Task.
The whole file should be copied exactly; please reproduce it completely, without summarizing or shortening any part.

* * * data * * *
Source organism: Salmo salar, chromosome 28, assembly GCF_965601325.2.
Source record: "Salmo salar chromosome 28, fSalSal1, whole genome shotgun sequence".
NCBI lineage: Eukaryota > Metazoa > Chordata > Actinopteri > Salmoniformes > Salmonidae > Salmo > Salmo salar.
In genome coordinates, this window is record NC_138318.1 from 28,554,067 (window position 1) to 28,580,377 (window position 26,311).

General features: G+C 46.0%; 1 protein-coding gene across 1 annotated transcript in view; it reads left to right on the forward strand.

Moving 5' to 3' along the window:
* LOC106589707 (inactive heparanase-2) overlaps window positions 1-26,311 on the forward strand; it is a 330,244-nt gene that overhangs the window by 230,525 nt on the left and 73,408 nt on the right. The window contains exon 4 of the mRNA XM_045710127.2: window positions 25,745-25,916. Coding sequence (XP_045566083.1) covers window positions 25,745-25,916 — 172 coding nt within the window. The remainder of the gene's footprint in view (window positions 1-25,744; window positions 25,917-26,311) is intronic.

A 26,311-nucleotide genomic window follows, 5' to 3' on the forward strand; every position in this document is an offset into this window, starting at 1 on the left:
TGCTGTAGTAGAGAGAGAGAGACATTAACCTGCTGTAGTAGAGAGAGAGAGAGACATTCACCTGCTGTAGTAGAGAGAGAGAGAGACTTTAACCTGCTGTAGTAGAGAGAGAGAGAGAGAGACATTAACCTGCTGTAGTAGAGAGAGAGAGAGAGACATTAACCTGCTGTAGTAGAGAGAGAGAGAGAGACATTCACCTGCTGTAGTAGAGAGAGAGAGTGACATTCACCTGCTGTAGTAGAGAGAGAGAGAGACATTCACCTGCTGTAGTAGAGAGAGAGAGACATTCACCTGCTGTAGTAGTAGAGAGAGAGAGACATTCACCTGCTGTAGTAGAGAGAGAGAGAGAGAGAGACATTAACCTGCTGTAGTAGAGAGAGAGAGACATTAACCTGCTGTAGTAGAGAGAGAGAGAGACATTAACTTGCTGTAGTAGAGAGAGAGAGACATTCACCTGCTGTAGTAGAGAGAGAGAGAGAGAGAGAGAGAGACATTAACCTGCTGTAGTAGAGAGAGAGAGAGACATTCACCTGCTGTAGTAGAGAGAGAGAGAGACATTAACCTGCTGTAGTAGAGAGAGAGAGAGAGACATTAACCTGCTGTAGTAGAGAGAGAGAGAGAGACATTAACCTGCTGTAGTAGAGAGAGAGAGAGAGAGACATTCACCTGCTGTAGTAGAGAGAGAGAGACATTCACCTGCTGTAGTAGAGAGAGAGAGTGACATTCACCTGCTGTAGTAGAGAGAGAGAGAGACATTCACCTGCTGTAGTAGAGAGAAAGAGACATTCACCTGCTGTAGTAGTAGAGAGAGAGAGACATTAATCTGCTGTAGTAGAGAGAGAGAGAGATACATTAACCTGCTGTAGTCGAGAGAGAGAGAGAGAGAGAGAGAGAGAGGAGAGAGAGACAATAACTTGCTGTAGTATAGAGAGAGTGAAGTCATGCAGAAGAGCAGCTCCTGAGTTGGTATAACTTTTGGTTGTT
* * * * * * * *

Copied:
Source organism: Salmo salar, chromosome 28, assembly GCF_965601325.2.
Source record: "Salmo salar chromosome 28, fSalSal1, whole genome shotgun sequence".
NCBI lineage: Eukaryota > Metazoa > Chordata > Actinopteri > Salmoniformes > Salmonidae > Salmo > Salmo salar.
In genome coordinates, this window is record NC_138318.1 from 28,554,067 (window position 1) to 28,580,377 (window position 26,311).

General features: G+C 46.0%; 1 protein-coding gene across 1 annotated transcript in view; it reads left to right on the forward strand.

Moving 5' to 3' along the window:
* LOC106589707 (inactive heparanase-2) overlaps window positions 1-26,311 on the forward strand; it is a 330,244-nt gene that overhangs the window by 230,525 nt on the left and 73,408 nt on the right. The window contains exon 4 of the mRNA XM_045710127.2: window positions 25,745-25,916. Coding sequence (XP_045566083.1) covers window positions 25,745-25,916 — 172 coding nt within the window. The remainder of the gene's footprint in view (window positions 1-25,744; window positions 25,917-26,311) is intronic.

A 26,311-nucleotide genomic window follows, 5' to 3' on the forward strand; every position in this document is an offset into this window, starting at 1 on the left:
TGCTGTAGTAGAGAGAGAGAGACATTAACCTGCTGTAGTAGAGAGAGAGAGAGACATTCACCTGCTGTAGTAGAGAGAGAGAGAGACTTTAACCTGCTGTAGTAGAGAGAGAGAGAGAGAGACATTAACCTGCTGTAGTAGAGAGAGAGAGAGAGACATTAACCTGCTGTAGTAGAGAGAGAGAGAGAGACATTCACCTGCTGTAGTAGAGAGAGAGAGTGACATTCACCTGCTGTAGTAGAGAGAGAGAGAGACATTCACCTGCTGTAGTAGAGAGAGAGAGACATTCACCTGCTGTAGTAGTAGAGAGAGAGAGACATTCACCTGCTGTAGTAGAGAGAGAGAGAGAGAGAGACATTAACCTGCTGTAGTAGAGAGAGAGAGACATTAACCTGCTGTAGTAGAGAGAGAGAGAGACATTAACTTGCTGTAGTAGAGAGAGAGAGACATTCACCTGCTGTAGTAGAGAGAGAGAGAGAGAGAGAGAGAGACATTAACCTGCTGTAGTAGAGAGAGAGAGAGACATTCACCTGCTGTAGTAGAGAGAGAGAGAGACATTAACCTGCTGTAGTAGAGAGAGAGAGAGAGACATTAACCTGCTGTAGTAGAGAGAGAGAGAGAGACATTAACCTGCTGTAGTAGAGAGAGAGAGAGAGAGACATTCACCTGCTGTAGTAGAGAGAGAGAGACATTCACCTGCTGTAGTAGAGAGAGAGAGTGACATTCACCTGCTGTAGTAGAGAGAGAGAGAGACATTCACCTGCTGTAGTAGAGAGAAAGAGACATTCACCTGCTGTAGTAGTAGAGAGAGAGAGACATTAATCTGCTGTAGTAGAGAGAGAGAGAGATACATTAACCTGCTGTAGTCGAGAGAGAGAGAGAGAGAGAGAGAGAGAGGAGAGAGAGACAATAACTTGCTGTAGTATAGAGAGAGTGAAGTCATGCAGAAGAGCAGCTCCTGAGTTGGTATAACTTTTGGTTGTT